Something I typically see each January is people asking for new music in the new year. Heck, I just did the same thing on my Instagram story just the other day. Well, fortunately, I can deliver to all of you by presenting the New Windsor Alternative/Indie Rock band, Kingston Kane. Before the year ended, Kingston Kane released their LP In Red, and if I do say so myself, this is a must-listen-to album for 2022.

Kingston Kane, Annie Hurley
Kingston Kane, Annie Hurley
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On December 3rd, 2021, Kingston Kane released their latest album, In Red. For anyone familiar with their prior material, In Red is a departure from their debut album The Forest of Gold (2019) by trading in indie-folk for grungy existential melodrama. If you ask me, I feel like a lot of those indie-folk influences still come out through the lyrics, vocal style, and some of the arrangements while displaying an expanded musical maturity and exploration of diversifying their sound. You can tell the growth in this album as Kingston Kane adopts new styles while staying true to who they are as a group. There is a raw sincerity in each to connect with, and you should listen to both albums. On their Bandcamp page, frontman Maxx MacRae writes:

“After finishing our first LP, I felt an immediate need to write harder-hitting songs with lyrics that reflected my changing worldview. This album visits some dark places, grappling with mortality, madness, disillusion with society, and other fun desperations. Despite this, there are twinges of hope, as a reminder that there is always light to be found within darkness. And yes, true to my musical roots, there are a couple of heartbreak songs in here for good measure -- everyone loves a breakup song!”

I got to interview MacRae recently about the latest album. When asked how the group got together, he explained that he and drummer Johnny Lu grew up across the street from each other. By the time MacRae seriously started putting together The Forest of Gold, Lu was the first person he reached out to. It was Lu that then referred them to Tom Messina to be their lead guitarist. MacRae said, “you bet I jumped on that opportunity like that last Milky Way in a candy bowl,” referring to being blown away by Messina’s chops. “Finally, Matt [Muller] and I met during a senior engineering project at SUNY, New Paltz, and we realized our music taste and personalities aligned very well. Thus, the Kings were Kane’d.”

Kingston Kane, Cameron DeVogel
Kingston Kane, Cameron DeVogel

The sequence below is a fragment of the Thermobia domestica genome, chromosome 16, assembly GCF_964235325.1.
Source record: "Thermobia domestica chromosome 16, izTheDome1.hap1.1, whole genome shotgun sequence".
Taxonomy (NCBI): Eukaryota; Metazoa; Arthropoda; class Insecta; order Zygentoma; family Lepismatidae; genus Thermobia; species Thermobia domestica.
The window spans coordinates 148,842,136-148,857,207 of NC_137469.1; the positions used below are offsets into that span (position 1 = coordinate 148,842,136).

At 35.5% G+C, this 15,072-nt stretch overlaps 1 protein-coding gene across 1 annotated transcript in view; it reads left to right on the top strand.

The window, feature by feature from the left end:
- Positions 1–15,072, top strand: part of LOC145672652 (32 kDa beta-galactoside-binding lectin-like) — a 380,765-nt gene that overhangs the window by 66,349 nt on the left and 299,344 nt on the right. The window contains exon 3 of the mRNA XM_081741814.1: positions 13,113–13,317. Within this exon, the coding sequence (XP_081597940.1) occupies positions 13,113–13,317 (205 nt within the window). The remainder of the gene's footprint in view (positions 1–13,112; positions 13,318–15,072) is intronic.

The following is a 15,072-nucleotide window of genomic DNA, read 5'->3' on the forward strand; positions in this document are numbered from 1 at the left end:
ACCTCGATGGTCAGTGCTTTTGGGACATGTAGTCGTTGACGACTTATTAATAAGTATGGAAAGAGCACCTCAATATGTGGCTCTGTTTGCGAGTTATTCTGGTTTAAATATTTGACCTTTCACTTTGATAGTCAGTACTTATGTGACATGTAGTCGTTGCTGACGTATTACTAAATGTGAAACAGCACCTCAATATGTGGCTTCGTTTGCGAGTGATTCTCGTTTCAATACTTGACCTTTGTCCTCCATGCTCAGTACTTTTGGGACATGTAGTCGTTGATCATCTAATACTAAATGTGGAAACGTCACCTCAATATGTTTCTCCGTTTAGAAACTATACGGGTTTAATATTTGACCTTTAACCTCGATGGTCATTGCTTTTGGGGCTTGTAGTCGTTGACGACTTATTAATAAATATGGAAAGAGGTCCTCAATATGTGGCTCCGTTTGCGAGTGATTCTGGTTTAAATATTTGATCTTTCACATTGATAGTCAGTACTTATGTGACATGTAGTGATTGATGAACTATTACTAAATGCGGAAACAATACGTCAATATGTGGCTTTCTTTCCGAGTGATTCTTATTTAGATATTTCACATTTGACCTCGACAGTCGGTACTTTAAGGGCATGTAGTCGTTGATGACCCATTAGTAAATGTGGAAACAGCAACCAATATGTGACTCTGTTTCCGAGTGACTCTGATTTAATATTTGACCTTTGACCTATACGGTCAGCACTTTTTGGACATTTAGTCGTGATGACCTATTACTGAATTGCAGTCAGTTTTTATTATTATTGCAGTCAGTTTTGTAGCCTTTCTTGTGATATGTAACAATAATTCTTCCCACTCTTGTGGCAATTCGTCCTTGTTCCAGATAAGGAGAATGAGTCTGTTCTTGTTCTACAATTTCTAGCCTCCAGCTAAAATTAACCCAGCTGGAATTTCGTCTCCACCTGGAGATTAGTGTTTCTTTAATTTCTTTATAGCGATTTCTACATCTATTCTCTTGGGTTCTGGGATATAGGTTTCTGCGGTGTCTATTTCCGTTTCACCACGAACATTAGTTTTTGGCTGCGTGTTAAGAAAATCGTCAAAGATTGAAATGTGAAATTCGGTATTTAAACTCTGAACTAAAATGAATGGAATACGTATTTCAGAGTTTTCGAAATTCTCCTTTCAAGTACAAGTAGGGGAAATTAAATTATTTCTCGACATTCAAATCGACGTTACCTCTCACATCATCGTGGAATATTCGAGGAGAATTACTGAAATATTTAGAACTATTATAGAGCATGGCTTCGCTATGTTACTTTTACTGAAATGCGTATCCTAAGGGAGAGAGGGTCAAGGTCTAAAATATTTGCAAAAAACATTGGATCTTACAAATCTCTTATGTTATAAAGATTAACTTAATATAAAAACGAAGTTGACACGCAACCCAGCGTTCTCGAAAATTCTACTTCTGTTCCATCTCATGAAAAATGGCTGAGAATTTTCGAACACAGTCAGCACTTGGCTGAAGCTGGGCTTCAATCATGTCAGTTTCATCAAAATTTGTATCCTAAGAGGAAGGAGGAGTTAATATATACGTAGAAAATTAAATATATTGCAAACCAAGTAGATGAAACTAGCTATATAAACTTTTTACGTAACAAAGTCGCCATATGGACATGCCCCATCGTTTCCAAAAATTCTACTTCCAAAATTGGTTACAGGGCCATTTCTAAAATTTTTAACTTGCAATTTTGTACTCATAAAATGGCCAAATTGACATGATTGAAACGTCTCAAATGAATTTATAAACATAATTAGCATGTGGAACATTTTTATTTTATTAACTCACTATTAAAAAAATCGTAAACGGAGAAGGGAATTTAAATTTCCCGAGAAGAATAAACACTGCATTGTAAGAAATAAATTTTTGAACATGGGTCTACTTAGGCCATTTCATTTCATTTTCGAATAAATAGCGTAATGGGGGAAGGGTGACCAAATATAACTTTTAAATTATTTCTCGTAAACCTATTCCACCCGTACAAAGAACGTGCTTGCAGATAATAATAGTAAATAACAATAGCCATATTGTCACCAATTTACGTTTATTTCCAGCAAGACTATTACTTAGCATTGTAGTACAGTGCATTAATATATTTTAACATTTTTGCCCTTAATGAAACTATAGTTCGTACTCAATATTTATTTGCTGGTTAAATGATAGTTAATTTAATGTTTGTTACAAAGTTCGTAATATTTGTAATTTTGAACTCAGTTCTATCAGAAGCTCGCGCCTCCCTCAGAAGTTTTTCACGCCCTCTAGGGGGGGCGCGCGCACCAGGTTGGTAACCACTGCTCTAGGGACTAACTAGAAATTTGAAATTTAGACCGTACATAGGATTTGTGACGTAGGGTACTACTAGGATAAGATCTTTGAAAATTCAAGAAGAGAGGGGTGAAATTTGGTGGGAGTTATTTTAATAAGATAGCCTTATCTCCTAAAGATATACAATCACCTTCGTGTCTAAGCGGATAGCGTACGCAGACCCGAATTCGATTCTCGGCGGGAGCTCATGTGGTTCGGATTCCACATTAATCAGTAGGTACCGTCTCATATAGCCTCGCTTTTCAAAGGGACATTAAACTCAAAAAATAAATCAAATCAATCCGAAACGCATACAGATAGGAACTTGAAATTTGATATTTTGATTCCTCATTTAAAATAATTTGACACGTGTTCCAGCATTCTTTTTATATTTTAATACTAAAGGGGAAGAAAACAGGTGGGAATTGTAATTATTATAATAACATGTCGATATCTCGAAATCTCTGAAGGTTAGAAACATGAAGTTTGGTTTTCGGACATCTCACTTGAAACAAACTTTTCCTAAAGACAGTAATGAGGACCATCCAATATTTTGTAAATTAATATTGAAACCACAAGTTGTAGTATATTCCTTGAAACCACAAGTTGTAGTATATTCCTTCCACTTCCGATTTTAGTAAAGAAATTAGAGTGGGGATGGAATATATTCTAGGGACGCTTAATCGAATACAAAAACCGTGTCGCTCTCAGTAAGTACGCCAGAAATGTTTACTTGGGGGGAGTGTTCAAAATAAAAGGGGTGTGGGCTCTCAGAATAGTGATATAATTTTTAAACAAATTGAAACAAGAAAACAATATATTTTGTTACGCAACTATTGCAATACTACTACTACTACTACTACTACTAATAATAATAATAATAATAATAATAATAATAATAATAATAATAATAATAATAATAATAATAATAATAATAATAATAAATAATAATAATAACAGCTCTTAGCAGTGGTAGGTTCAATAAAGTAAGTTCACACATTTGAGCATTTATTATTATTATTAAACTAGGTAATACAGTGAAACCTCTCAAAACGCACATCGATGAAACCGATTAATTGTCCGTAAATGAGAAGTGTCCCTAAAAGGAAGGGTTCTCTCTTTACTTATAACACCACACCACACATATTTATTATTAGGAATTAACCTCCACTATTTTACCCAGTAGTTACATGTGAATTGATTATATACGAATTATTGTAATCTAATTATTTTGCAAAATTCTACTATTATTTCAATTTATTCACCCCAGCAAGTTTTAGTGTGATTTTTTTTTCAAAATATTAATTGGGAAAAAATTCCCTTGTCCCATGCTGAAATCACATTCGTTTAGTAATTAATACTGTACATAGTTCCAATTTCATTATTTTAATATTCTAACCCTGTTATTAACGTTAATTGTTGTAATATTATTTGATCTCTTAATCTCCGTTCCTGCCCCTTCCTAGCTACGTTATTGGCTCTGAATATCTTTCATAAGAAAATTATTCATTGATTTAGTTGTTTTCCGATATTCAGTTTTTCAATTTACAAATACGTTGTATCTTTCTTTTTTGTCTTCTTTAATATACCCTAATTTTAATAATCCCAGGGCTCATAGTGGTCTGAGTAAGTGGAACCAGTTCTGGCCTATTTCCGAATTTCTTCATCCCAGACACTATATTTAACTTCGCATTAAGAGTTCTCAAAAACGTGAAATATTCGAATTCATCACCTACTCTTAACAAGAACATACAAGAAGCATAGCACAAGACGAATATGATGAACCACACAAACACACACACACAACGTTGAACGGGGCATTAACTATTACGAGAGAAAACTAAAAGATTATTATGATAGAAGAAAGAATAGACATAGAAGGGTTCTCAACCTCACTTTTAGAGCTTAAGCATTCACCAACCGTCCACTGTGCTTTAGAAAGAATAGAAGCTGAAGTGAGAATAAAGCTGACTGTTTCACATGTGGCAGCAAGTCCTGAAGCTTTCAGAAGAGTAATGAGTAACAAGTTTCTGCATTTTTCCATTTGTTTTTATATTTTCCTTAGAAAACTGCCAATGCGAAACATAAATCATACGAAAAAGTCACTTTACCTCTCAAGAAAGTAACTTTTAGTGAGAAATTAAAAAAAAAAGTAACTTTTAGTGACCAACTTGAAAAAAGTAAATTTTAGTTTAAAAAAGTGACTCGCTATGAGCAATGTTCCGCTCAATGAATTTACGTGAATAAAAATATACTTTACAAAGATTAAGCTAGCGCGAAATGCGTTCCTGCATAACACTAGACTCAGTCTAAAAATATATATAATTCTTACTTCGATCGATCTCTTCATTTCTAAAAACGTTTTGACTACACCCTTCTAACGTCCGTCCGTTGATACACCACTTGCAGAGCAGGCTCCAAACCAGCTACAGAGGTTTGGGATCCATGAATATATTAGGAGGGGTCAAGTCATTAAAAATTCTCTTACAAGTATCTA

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I asked MacRae where the band got its name. I was curious if there was any connection with Kingston, New York since I knew that they are lower Hudson Valley based. It turns out, it was just a “silly alliterative name [Maxx] came up with in high school.” He felt it fit his indie-folk aesthetic that he was drawn to at the time. “I wanted to change the band name to Rick Reckless for the second album to reflect the harder musical direction until I found out there’s already a Chicago rapper called Rico Recklezz. Now it’s Kingston Kane 4ever.” 

Like so many other projects, `In Red started as a large collection of “someday I’ll finish these” riffs recorded on MacRae’s phone. As a musician myself, I heavily related to that comment. After the rush of releasing The Forest of Gold ended, he went back to expand those riffs, this time drawn to a heavier, grungier sound as an outlet for some pent-up existential angst. 

The productional aspect of the album, MacRae explained, was “nothing short of a year-long nightmarish slog.” After he and Lu flushed out the basic groove for the songs, recording for the final tracks began in April. The album was recorded between Big & Tall Recording and The Hayloft Studios, which are both in New Jersey. MacRae said the recording process was very dynamic, spontaneous, and an awesome experience. 

One grueling aspect was editing. 

“I spent countless dozens of hours over the summer at my computer, comping, and rhythm editing the innumerable tracks and takes. It was awful, and I will never make the same mistake again. The lesson learned -- practice an additional ten hours before, and you may well save thirty hours in post.”

In the end, In Red was released on December 3rd after being mixed through Big & Tall Recording and mastered by Nada Studios. MacRae thanked them in our interview for putting up with his indecision and his many recalls in the pursuit of perfection.

“I can definitely say I’m proud of [In Red]. It’s heavy yet bright, brooding yet hopeful, and obsessively considered in all of its elements. I think there’s something in it for everyone. I’m already looking forward to writing more music, but until then, take a bite out of “In Red” – with any luck, I hope it bites back.”

You can find the band's album on all platforms, but you can support the band directly at their Bandcamp page, and follow them on Instagram. For more information, check out their website.

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